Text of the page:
How can this be? Crenshaw’s answer: “today’s society…is swelling with the wrong role models.” Not a new observation, needless to say, but Crenshaw’s approach to the topic – and to the question of whom young Americans should look up to – is fresh, smart, and incisive. Citing sources that range from Dostoevsky, Seneca, Jung, Aristotle, and Marcus Aurelius to the movie Patton, the cable series Game of Thrones, and not least (well, yes, actually least) the teen sitcom Saved by the Bell, Crenshaw makes an argument, as Tom Wolfe did in his novel A Man in Full, for the inestimable civilizational value of Stoicism, the third-century B.C. philosophical school that exalts reason, self-control, and fatalism. “Our culture,” Crenshaw writes, “has begun to confuse passion with substance, reward the loudest and angriest voices, and thus incentivize behavior wholly at odds with Stoic wisdom.”
To be sure, Crenshaw readily admits that he himself is capable of getting unreasonably worked up about minor irritations, such as bad Wi-Fi on airplanes. But when this happens, he says, he recalls his ancestor Sarah Howard, who at age sixteen crossed the frontier on foot with the goal of settling in Texas – a weeks-long ordeal during which “she had a run-in with Comanches that resulted in the death of her husband,” then experienced the deaths, “in similar circumstances,” of her second husband and infant child, and finally underwent an Indian captivity from which she “miraculously escaped.” Crenshaw adds: “And here I am, complaining about the Wi-Fi.”
It’s all, he says, about putting things into perspective: “A healthy sense of perspective is an antidote to outrage. It is an antidote to self-pity, despair, and weakness.”
Another woman who helped give Crenshaw a sense of perspective was his mother, who, after a painful five-year struggle with breast cancer, died when he was ten – a torment she faced throughout “with endurance, grace, and optimism.” In the difficult days after his bomb injury, he thought of his mother: “I wasn’t about to let some cheap-ass IED in the ancient killing fields of Afghanistan render me unworthy of her memory.”
For good measure, Crenshaw also holds up as role models the local interpreters whom he calls “the unsung heroes of the wars in Iraq and Afghanistan. They often suffer threats and ostracism for their willingness to endure the battlefield alongside us. Their motivation isn’t money; there isn’t enough money to make it worthwhile facing down insurgents who know where you and your family live. They are idealists. They work and risk death because they believe in our common cause of freedom.”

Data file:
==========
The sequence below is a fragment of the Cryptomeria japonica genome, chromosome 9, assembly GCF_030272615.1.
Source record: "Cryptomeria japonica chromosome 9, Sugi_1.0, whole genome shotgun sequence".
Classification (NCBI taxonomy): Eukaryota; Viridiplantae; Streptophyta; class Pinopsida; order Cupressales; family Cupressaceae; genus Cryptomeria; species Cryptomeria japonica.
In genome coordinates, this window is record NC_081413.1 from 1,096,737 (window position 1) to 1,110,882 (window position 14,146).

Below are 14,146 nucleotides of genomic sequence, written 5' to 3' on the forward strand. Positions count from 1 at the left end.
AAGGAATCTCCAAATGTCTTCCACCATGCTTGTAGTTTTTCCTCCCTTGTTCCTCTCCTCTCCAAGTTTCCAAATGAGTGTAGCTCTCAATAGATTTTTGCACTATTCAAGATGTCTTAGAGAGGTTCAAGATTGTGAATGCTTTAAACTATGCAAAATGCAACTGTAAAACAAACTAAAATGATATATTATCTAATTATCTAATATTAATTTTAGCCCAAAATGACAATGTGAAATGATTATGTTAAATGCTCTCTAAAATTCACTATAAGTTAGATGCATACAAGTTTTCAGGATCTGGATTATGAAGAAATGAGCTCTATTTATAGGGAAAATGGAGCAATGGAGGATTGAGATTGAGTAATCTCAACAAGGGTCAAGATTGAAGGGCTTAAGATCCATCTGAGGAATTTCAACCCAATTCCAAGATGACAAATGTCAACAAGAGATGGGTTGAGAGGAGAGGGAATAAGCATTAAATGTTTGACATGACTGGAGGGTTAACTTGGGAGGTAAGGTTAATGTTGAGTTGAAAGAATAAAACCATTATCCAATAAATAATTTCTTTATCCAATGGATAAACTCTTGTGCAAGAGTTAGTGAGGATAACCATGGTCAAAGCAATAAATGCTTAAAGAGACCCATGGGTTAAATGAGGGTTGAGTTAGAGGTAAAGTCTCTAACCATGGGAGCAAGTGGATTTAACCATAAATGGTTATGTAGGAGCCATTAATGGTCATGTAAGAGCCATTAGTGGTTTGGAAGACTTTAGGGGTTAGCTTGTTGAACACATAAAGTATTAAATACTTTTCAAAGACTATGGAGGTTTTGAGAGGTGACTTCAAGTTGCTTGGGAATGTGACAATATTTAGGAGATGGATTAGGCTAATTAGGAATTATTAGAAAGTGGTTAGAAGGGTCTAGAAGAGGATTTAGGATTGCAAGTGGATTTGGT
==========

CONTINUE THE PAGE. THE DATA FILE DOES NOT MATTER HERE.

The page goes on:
How did Crenshaw end up as a Navy SEAL? At thirteen he read Rogue Warrior (1992), the autobiography of Dick Marcinko, founder of SEAL Team SIX, and, just like that, decided to become a SEAL. He never wavered in his pursuit of that objective, although the road was hard. Along the way, he put together a pretty impressive résumé. Before joining the Navy, he studied international relations and physics (!) at Tufts University; after losing his eye – and thus his Navy career (he’s still palpably angry at the military brass for jettisoning him) – he earned a master’s at the Kennedy School of Government at Harvard.
No, this is no ordinary politician – and no ordinary political autobiography, either. I confess that un-Stoic tears filled my eyes several times while reading it. Yes, I was moved by Crenshaw’s account of his mother’s fortitude and by his own grit in the face of his eye injury. But I was also moved by the idea that the United States Congress – a body crammed with fools and scoundrels – has at least one member who’s served his country as bravely and selflessly as Crenshaw has done and who possesses the hard-won wisdom and decency of character to write a book like this.
Many of us who consider Donald Trump a vitally necessary world-historical figure have wondered where to turn after his eight years are up. We’ve worried that it will be a case of après lui, le déluge. Could Crenshaw – whose career I find myself following with growing interest, respect, and admiration – fill Trump’s shoes? Increasingly, the idea seems appealing. So far I, for one, can see few other satisfactory candidates.
* * *